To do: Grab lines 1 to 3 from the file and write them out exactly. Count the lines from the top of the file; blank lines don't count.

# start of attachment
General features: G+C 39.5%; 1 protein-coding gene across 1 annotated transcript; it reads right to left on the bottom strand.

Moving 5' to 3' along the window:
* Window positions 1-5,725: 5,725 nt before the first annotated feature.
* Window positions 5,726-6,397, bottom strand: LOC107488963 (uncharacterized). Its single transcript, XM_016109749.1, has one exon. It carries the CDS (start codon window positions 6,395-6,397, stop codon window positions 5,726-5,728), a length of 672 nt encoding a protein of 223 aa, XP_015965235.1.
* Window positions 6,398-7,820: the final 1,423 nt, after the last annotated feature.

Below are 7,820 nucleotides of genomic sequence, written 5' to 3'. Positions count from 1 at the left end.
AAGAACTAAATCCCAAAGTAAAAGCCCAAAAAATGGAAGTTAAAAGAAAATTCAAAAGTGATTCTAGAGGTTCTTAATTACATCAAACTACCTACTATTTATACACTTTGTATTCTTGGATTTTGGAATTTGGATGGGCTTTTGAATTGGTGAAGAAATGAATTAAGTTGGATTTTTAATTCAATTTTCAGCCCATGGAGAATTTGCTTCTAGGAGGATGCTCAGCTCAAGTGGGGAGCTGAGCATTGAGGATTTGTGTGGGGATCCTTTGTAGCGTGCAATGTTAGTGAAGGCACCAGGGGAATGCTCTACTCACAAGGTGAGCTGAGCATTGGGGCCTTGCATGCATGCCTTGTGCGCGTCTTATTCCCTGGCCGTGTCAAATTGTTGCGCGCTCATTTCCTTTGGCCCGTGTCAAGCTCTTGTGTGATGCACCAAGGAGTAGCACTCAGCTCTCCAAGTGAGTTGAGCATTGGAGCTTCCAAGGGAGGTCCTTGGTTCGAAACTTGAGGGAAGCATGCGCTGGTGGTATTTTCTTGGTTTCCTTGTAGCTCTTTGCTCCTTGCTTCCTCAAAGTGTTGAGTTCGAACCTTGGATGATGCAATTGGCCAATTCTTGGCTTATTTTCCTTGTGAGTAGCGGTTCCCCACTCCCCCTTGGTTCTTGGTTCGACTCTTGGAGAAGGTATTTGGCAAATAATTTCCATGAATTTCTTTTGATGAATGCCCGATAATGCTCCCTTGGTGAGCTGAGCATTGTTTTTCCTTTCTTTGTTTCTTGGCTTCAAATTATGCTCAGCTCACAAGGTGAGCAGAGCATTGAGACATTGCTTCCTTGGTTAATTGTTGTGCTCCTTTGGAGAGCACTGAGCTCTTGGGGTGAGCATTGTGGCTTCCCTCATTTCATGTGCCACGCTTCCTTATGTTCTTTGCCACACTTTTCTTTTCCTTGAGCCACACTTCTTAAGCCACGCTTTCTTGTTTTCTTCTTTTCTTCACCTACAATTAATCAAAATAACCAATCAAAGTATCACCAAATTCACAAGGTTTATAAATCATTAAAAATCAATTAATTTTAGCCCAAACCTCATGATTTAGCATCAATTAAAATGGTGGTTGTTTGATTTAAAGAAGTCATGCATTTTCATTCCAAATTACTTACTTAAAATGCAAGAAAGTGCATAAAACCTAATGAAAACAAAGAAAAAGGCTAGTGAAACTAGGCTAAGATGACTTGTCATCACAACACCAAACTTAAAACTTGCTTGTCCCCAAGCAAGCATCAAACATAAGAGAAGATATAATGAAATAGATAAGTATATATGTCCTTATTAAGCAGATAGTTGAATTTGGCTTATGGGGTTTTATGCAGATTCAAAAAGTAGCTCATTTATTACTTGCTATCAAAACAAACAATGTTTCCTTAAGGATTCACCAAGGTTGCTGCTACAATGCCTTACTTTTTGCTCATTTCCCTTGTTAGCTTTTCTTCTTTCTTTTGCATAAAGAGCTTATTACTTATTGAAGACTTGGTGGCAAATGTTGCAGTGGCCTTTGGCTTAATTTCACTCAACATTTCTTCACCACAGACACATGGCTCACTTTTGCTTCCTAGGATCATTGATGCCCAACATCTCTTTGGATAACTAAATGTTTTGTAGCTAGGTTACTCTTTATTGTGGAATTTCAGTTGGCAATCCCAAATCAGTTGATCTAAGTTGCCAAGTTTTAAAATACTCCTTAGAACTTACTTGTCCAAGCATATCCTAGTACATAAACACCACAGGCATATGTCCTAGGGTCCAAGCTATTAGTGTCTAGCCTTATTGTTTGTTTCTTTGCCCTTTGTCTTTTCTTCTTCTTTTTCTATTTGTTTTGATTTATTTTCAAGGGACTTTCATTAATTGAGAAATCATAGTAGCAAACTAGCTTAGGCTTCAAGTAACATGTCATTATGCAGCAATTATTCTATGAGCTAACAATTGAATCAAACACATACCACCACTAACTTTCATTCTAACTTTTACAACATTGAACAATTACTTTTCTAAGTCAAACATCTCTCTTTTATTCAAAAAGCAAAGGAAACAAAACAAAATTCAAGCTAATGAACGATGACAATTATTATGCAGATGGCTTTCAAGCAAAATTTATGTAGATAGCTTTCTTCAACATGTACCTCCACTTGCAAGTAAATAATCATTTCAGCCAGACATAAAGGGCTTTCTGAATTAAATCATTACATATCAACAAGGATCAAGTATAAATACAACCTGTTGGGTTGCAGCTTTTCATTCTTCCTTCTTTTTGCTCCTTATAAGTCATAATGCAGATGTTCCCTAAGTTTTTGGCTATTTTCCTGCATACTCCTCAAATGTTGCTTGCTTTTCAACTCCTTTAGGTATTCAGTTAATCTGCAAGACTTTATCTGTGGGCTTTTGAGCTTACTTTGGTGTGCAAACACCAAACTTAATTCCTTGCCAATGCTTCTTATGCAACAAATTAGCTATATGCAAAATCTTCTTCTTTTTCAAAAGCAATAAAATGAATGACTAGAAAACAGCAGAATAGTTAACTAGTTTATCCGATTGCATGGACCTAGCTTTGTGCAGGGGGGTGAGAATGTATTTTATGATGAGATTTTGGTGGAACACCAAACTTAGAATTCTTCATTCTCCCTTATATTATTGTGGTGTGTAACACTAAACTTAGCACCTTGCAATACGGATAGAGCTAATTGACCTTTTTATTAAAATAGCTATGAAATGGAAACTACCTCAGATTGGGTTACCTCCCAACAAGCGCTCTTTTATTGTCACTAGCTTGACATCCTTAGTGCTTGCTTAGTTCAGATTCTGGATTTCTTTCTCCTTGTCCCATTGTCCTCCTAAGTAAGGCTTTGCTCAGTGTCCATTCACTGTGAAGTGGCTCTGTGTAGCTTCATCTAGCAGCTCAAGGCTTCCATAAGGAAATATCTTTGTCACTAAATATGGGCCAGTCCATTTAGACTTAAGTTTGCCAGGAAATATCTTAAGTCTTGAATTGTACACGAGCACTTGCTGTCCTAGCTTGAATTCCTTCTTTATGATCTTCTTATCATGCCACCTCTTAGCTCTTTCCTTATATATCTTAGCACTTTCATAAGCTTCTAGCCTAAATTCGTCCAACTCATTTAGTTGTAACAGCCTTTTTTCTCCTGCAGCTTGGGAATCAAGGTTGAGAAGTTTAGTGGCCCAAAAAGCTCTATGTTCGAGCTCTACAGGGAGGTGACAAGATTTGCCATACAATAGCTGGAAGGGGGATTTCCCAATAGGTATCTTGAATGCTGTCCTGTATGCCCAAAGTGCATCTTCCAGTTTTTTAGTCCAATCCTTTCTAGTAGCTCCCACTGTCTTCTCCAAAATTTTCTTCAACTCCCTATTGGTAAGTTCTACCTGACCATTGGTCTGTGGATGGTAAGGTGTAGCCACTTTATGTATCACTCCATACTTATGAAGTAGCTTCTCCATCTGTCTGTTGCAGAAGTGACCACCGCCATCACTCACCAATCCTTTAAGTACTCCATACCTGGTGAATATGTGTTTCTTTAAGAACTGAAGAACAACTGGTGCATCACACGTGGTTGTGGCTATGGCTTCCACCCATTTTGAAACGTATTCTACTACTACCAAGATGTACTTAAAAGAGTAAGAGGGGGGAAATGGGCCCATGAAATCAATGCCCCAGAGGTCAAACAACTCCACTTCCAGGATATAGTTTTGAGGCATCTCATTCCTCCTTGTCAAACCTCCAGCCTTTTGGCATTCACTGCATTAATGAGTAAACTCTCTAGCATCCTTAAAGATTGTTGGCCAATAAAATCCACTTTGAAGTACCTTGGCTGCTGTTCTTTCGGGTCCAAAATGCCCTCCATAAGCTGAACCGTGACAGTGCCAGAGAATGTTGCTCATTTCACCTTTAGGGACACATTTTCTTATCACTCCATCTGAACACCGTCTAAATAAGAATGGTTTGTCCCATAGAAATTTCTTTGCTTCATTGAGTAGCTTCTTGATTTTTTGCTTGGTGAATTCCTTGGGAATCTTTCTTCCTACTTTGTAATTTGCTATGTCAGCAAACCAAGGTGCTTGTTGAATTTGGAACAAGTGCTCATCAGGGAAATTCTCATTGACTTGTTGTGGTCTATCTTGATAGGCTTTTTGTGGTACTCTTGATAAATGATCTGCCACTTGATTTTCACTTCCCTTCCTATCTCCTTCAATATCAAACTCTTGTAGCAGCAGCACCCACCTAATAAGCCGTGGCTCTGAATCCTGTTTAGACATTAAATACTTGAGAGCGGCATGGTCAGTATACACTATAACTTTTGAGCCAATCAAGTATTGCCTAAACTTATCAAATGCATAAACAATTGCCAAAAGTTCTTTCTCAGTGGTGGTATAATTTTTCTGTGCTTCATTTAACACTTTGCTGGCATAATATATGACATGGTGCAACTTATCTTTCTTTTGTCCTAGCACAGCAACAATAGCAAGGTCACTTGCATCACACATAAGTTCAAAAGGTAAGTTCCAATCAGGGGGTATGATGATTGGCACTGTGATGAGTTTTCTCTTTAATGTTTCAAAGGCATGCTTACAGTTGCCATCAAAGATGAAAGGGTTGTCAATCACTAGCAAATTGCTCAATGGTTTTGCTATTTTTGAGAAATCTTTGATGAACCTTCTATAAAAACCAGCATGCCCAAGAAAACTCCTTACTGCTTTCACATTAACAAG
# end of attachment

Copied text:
General features: G+C 39.5%; 1 protein-coding gene across 1 annotated transcript; it reads right to left on the bottom strand.

Moving 5' to 3' along the window:
* Window positions 1-5,725: 5,725 nt before the first annotated feature.